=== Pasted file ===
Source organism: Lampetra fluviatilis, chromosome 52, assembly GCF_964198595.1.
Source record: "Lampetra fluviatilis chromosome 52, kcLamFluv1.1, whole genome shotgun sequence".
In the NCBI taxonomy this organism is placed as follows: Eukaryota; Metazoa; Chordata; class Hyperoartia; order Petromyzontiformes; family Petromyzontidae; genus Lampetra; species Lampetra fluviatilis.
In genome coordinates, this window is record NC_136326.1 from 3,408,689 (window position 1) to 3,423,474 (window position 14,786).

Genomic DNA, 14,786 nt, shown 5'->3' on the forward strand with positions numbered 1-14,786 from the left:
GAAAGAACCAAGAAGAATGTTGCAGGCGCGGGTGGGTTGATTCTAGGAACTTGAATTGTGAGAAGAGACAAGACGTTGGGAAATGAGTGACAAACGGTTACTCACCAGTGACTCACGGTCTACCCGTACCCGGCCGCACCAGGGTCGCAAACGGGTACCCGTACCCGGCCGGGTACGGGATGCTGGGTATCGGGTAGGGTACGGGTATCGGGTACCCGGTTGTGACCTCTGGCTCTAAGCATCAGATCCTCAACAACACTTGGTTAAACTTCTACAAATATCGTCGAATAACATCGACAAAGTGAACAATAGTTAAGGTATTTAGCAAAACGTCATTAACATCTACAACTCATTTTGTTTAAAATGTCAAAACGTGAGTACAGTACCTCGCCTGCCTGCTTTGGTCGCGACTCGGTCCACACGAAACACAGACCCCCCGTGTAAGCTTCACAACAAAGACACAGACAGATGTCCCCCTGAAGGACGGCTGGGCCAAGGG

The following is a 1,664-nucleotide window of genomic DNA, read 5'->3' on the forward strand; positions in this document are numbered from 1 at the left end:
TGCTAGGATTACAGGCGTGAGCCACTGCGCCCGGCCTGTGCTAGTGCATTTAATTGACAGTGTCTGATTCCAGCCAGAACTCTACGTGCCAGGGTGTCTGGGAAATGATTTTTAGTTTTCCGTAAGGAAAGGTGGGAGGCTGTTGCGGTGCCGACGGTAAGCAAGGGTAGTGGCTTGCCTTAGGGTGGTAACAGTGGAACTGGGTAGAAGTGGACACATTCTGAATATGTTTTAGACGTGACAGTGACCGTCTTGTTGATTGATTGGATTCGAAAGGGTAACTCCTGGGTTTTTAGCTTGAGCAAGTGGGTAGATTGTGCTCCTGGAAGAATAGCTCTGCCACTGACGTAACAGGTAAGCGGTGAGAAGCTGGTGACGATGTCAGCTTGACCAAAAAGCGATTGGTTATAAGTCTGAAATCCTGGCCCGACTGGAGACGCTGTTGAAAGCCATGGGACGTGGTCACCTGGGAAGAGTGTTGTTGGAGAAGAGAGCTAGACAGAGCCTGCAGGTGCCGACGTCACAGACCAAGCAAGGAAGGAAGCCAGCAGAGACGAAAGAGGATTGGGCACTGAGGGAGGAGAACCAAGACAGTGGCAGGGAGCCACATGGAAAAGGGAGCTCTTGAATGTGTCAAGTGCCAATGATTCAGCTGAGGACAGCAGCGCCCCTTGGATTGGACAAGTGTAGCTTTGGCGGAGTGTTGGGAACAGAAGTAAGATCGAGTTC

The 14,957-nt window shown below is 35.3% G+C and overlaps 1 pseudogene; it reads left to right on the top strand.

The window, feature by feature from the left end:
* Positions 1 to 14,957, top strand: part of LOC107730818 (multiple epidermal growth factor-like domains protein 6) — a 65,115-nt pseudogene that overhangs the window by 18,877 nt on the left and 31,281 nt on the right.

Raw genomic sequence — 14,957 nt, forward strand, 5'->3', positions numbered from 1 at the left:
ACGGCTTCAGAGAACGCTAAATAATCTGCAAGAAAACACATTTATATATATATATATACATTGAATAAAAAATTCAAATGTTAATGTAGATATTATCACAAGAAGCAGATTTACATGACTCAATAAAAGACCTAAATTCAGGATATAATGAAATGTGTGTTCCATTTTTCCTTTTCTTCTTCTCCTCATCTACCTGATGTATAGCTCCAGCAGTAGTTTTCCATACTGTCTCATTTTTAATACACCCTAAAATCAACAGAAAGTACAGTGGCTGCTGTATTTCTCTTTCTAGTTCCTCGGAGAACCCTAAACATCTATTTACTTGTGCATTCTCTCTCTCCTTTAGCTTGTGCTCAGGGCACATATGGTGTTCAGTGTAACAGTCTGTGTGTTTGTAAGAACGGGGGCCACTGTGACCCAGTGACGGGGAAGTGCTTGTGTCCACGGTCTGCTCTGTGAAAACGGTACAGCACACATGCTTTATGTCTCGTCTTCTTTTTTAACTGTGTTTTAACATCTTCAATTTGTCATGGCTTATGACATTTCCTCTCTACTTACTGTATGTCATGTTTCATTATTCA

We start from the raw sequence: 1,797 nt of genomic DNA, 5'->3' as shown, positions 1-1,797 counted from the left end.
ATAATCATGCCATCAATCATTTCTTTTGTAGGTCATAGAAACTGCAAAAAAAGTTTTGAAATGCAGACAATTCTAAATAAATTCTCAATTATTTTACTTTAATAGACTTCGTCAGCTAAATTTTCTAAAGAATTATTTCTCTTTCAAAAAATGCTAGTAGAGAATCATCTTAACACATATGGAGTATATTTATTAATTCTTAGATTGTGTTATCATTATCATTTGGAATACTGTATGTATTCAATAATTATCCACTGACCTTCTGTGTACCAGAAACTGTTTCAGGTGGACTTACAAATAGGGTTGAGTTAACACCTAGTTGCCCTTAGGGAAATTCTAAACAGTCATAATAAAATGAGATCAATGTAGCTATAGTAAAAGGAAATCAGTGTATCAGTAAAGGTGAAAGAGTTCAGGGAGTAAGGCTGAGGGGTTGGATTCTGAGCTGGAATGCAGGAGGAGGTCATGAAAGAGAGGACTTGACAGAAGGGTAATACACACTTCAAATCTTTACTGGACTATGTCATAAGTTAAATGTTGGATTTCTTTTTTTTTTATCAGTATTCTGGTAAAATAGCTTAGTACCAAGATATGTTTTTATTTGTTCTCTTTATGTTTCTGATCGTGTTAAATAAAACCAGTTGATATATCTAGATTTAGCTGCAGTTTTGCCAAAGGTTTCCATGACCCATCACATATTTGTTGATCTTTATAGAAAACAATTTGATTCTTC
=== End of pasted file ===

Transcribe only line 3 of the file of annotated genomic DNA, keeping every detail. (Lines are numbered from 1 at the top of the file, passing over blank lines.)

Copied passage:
In the NCBI taxonomy this organism is placed as follows: Eukaryota; Metazoa; Chordata; class Hyperoartia; order Petromyzontiformes; family Petromyzontidae; genus Lampetra; species Lampetra fluviatilis.